Friday, 19 February 2016

3 words that put "Management" in Knowledge Management

The difference between Knowledge Sharing and Knowledge Management lies in three words - systematic, routine, strategic.

Quite often we find clients who don't like the term "knowledge management" and prefer something like "knowledge sharing" instead.

Often this comes from the assumption that "knowledge management" means "the management of knowledge", and that knowledge, being intangible, in incapable of management. We already know this is not a sound reason to avoid the term, as "knowledge management" can also mean "knowledge-centred management" or "management with knowledge as a focus", and there are plenty of intangibles with their own management systems.

Knowledge sharing is also only part of knowledge management, which also includes knowledge seeking, knowledge synthesis, knowledge creation etc.

However there is another difference between the two, a difference which justifies the use of the term "Management", and a difference that can be summed up in three words.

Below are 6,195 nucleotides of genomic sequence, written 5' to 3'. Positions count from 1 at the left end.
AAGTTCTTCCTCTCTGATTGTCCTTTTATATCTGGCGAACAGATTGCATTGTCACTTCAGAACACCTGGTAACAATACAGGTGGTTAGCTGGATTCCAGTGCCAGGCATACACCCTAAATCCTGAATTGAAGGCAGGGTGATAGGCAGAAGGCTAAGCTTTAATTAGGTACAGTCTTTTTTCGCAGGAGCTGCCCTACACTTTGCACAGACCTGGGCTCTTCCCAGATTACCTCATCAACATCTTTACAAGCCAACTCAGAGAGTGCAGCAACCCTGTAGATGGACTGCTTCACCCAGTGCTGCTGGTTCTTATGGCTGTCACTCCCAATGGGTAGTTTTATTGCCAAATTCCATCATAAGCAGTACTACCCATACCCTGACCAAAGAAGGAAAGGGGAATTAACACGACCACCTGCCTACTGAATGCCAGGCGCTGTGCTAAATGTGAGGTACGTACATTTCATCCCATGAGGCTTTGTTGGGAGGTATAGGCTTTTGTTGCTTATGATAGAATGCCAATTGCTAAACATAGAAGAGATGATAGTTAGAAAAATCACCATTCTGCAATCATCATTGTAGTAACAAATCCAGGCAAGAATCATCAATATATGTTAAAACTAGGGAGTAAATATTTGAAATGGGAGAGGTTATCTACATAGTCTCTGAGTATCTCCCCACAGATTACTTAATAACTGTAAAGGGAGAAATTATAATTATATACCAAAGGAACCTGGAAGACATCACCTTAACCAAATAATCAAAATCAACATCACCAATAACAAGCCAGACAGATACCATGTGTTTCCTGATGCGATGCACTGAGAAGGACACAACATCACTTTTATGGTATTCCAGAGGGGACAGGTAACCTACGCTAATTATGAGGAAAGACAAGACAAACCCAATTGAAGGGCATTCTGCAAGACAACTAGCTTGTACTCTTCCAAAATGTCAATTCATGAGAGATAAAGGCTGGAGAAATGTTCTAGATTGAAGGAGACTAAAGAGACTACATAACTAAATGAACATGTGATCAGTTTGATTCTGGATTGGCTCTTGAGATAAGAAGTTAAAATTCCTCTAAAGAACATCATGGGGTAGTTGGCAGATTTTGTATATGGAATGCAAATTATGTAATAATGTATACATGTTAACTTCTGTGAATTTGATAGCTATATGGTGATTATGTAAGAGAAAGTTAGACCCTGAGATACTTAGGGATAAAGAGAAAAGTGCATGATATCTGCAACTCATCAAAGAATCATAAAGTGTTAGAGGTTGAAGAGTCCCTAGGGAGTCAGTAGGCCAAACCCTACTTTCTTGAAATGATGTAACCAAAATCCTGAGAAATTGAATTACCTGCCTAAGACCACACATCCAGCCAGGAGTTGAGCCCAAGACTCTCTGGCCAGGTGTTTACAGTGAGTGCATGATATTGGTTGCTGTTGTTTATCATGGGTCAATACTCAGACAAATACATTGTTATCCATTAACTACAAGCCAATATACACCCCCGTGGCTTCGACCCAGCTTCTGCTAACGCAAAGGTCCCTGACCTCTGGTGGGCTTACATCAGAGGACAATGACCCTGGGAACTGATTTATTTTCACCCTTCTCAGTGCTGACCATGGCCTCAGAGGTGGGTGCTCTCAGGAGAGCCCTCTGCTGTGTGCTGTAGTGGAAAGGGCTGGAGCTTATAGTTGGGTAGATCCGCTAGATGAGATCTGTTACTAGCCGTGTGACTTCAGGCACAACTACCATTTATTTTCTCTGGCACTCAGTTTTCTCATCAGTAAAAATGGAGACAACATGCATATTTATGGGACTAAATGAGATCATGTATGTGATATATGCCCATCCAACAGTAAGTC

Knowledge Management should be part of a joined-up system  - not relying on ad-hoc use of a tool, or selection from a toolbox, but a systematic approach and the application of a full framework.


Knowledge Management should be embedded into the routines of work, rather than being an occasional add-on, or something separate. It should be a component of the work cycle.


Knowledge management should support the business strategy, should focus on strategic business knowledge, and should have a clear line of sight to the strategic business drivers (as in this excellent example from Oxfam).

If you are approaching the way knowledge is created, discussed, shared, synthesised, stored, sought and applied, in this way - systematically, routinely and strategically - then you can justifiably use the word Management to describe what you are doing. 

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